Then we have Ukraine’s *NEW* “masters”, who made Ukraine privatize and sell off any socially owned services, threw the country into a state of war, shoved debt down the throats of Ukrainians who will be paying for GENERATIONS to come.

      Pretty sound logic.

      Look, I understand nationalism, and I understand pride. I do not, however, understand blind pride.

      • zorbatheturk

        Krembotulism. How many fake Disqus accounts do you have?

        • Ihor Dawydiak

          Vladimir Zhirinovsky might know but he doesn’t spit and tell.

          • AmounRah

            Huh…..you clearly don’t even spit.
            Good for you guys, found true love I guess.

        • AmounRah

          Says the person who has the same users upvote his/her comment every-single-time?
          Just one whatever-your-name-is, sorry dude.
          I do not have the time nor self-esteem low enough to create multiple accounts and post with them. Only trolls do that……………………and think like that. Am I wrong, zorba?

          • zorbatheturk

            Fuggov, a-hole.

          • AmounRah

            Another example of a cornered ukie-troll, everybody :)

          • zorbatheturk

            Smoke a Camel.

          • AmounRah

            I don’t smoke but thank you for the offer

      • Murf

        “threw the country into a state of war, shoved debt down the throats of Ukrainians who will be paying for GENERATIONS to come.”Only
        one country “Threw” Ukraine in to war and that was Russia.
        Why”
        Because Ukraine was turing away for Russian control.
        And that is the telling point but how Putin is living in the past. He has literally millions of square miles of under developed land and he is squandering billions on pieces of economic depressed territory all for some imagined “advantage” in a chess game that only existed in his feverish brain.
        In the 21st century you don’t bother squabbling over postage stamp size land.
        You develop your infrastructure improve education diversify the economy into high tech industries.
        He is building tanks when the rest of the developed world is building semi-conductors.

        • AmounRah

          -“”threw the country into a state of war, shoved debt down the throats of Ukrainians who will be paying for GENERATIONS to come.”Only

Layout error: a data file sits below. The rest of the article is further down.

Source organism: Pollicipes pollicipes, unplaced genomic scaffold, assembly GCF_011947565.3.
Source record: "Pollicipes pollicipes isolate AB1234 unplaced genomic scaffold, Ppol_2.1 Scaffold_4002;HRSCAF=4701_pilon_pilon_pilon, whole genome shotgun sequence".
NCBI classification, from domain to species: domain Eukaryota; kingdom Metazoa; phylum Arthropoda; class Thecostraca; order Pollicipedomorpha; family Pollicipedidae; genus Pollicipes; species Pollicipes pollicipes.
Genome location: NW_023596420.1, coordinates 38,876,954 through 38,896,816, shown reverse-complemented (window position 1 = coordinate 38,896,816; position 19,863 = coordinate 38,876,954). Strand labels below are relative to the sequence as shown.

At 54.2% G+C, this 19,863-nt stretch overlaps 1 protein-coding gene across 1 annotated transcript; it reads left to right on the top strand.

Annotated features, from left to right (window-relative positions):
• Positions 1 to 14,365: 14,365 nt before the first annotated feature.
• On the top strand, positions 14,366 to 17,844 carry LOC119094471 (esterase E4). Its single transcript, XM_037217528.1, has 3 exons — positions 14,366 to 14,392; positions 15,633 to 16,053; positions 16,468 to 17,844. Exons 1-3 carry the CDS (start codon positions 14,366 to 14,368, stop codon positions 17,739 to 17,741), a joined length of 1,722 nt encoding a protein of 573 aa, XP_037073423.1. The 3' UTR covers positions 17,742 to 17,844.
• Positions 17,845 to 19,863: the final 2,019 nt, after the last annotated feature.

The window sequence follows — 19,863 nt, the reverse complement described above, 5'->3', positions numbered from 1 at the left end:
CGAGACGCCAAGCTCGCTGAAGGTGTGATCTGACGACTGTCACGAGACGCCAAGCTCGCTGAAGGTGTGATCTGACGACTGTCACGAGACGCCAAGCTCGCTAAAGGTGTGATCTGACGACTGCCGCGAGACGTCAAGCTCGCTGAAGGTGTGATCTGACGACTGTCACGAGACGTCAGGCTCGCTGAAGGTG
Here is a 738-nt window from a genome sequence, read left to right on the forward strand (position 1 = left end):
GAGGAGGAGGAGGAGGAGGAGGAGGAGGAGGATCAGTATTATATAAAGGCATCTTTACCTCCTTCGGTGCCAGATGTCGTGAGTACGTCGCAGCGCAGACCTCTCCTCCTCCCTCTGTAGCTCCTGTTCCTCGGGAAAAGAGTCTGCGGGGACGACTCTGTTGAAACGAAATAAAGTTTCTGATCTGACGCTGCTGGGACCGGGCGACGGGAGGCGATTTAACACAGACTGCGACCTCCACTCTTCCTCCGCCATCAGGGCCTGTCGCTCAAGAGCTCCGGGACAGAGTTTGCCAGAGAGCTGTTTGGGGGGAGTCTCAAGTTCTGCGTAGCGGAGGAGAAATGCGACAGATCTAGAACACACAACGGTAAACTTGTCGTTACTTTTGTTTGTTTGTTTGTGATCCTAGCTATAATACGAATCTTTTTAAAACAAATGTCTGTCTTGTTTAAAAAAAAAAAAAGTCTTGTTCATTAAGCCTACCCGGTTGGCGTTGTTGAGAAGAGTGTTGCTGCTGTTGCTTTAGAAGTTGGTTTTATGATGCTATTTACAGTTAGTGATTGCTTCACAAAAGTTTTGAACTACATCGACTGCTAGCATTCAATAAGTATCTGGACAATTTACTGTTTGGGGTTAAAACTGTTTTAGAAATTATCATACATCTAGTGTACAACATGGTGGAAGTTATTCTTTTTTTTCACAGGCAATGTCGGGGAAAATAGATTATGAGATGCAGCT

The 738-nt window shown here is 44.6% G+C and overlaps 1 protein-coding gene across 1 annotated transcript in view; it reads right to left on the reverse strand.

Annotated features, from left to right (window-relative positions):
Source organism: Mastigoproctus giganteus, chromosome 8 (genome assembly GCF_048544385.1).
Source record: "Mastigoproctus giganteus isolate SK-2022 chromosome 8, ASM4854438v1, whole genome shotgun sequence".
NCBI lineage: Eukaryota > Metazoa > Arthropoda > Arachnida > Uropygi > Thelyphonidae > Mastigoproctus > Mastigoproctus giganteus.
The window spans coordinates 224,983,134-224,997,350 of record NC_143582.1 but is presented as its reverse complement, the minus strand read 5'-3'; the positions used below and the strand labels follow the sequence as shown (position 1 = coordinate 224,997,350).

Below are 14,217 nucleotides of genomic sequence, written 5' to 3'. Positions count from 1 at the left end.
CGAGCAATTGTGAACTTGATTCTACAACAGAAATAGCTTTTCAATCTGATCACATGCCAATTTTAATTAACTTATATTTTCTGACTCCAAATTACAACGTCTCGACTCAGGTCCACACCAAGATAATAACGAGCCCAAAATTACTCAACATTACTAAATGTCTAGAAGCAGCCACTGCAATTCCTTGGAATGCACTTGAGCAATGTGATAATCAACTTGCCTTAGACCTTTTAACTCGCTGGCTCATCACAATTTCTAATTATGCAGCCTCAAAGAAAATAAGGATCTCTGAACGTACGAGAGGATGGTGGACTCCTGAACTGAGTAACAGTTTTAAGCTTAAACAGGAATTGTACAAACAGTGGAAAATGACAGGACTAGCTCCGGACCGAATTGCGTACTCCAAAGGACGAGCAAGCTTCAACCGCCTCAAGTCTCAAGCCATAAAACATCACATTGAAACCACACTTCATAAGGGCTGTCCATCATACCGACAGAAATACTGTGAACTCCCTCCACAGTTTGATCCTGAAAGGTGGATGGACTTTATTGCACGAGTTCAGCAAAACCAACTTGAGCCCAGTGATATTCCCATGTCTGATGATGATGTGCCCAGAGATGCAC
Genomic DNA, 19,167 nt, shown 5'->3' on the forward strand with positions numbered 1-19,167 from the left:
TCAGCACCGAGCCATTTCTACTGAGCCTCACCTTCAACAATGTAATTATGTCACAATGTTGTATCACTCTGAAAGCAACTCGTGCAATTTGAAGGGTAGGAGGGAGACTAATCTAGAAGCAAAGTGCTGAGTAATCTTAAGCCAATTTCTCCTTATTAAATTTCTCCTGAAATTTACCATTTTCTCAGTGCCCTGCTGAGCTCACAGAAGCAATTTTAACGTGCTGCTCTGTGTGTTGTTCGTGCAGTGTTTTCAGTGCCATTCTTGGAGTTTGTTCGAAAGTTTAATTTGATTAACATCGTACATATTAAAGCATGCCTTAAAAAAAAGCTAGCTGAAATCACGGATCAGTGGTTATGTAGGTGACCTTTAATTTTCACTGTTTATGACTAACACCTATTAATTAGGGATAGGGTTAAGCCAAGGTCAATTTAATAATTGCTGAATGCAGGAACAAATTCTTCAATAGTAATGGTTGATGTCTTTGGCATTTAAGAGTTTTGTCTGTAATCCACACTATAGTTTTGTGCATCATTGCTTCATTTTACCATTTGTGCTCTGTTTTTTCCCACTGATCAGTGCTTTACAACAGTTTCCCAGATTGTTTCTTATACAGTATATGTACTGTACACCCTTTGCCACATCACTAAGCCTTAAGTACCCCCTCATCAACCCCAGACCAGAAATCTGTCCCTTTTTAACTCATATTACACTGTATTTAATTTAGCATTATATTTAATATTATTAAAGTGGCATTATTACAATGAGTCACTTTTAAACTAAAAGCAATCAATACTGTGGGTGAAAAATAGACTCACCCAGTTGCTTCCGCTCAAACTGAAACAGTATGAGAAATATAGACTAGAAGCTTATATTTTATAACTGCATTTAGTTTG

one country “Threw” Ukraine in to war and that was Russia.” ”
          From what I recall, there was an uprising before Russia got involved and the Americans very slowly started shifting blame on Russia.
          First, Russia was not even involved, then Americans tried to bait Russia, to which Putin replied: we did not cause this issue. You did, so fix it.
          Then the Washington slowly shifted to calling east Ukraine “separatists” then ‘Russia supported opposition’ then to ‘Russia supported troops’ to then “terrorists”. Or am I wrong?

          “Because Ukraine was turing away for Russian control. ”
          …..by the way, the year is 2017. Now countries to not go to war (unless you are America, I guess) but fight economically. No one is denying that Russia wanted to keep Ukraine in it’s sphere of influence as a buffer state. With that, came perks…like Russia buying Ukrainian products no one wanted, selling gas way cheaper than the market, allowing Ukraine to steal some of that gas. Things like raking billions and billions in debt on gas alone, etc. As soon as Ukraine was going to leave that sphere, they would have lost all those perks? It’s called business, I highly doubt it’s personal.

          “In the 21st century you don’t bother squabbling over postage stamp size land.” ……..no , duh?
          So then apply the same logic and ask your self this: who benefits from this conflict?
          It sure as h*ll not Russia: economical sanctions? Political conflict? Loss of a buffer state?
          It sure isn’t Ukraine: civil war, social and governmental debt, division?
          On the other hand, we have America…..new potential NATO country (yeah, ok), promises of EU, disturbance of BRICs, Euro-asian area, squeezing Russia as punishment for trying to get away from the dollar, BILLIONS made in arming Ukraine…..
          BUT HEY, we would rather chase emotions on this board, and not logic, right?

          • Murf

            Like most Putin your recall is selective.
            But don’t take my word for it.
            Take Strecklov’s word.
            He is said the protests had broke and that he had to enter personally.
            He also said he himself “Pulled the trigger on the Donbas War.”
            He also said that he couldn’t get a thousand people to fight for the DPR.
            So much for your theory.

          • AmounRah

            “He is said the protests had broke and that he had to enter personally.
            He also said he himself “Pulled the trigger on the Donbas War.”
            He also said that he couldn’t get a thousand people to fight for the DPR.”
            -Putin or Strelkov? (this actually took me a few minutes because i legit could not find a “Strecklov” but google suggestion saved me)